Personal Privacy Advisors


Employment Prospects


Personal privacy advisors are often self-employed, but some work for small consulting firms that provide advice on digital privacy to clients. Advisors also work in corporate settings, although these professionals typically need a higher level of education and certification (at some employers).

Starting Out

Many personal privacy advisors start out by offering free advice to their friends and family about data security and online privacy. After they develop a strong reputation—and continue to expand their knowledge through formal education—they can begin charging for their services. Additionally, an aspiring advisor might first work for a data security or online reputation firm to gain experience in these areas before starting their own consulting firms.

Advancement Prospects

Personal privacy advisors who are self-employed advance by attracting more clients—which translates into more earnings. Some advisors become well-known for writing books, hosting blogs, or serving as media experts regarding data security and online privacy.

With additional education, advisors can become information security analysts, who protect an organization’s computer systems and networks from unauthorized intrusion by cyberattacks, or online reputation managers, who monitor social media sites to identify negative content that is posted about their clients.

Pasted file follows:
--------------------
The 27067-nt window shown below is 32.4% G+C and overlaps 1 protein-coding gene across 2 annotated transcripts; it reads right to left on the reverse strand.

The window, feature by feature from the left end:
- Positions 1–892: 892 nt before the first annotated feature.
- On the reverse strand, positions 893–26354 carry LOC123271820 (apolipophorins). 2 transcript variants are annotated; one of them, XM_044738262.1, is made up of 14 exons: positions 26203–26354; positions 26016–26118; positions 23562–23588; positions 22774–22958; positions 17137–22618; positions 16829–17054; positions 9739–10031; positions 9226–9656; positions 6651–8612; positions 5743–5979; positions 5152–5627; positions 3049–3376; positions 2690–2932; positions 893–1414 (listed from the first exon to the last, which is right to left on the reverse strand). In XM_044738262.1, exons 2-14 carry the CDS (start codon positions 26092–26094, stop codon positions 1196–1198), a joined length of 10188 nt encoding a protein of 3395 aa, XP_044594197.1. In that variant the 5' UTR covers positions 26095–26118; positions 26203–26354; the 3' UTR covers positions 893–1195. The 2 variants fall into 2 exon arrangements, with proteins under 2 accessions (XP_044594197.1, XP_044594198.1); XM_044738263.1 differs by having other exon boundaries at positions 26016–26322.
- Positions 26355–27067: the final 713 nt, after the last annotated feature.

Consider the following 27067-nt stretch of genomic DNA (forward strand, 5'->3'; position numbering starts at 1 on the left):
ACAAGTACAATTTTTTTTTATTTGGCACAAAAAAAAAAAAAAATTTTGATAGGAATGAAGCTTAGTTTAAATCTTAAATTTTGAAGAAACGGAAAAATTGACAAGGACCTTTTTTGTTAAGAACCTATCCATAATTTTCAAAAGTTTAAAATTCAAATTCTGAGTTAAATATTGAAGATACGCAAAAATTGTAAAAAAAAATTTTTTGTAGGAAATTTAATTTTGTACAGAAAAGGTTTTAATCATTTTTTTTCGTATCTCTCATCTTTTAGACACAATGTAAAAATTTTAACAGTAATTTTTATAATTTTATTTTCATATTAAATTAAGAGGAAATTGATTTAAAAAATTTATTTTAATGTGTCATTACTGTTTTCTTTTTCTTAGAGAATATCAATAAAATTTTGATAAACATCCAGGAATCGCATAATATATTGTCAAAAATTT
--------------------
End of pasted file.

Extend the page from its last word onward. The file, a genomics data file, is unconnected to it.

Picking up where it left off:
Tips for Entry

Work in entry-level positions at a data security firm or an online reputation management company to obtain experience and build your skills and networking contacts.

To learn more about the field, read:

  • Infosecurity Magazine: http://www.infosecurity-magazine.com
  • ISSA Journal: https://www.members.issa.org/page/ISSAJournal
  • International Journal of Information Security: https://www.springer.com/journal/10207
  • Computerworld: http://www.computerworld.com

Become active in your school’s computer club or local technology groups.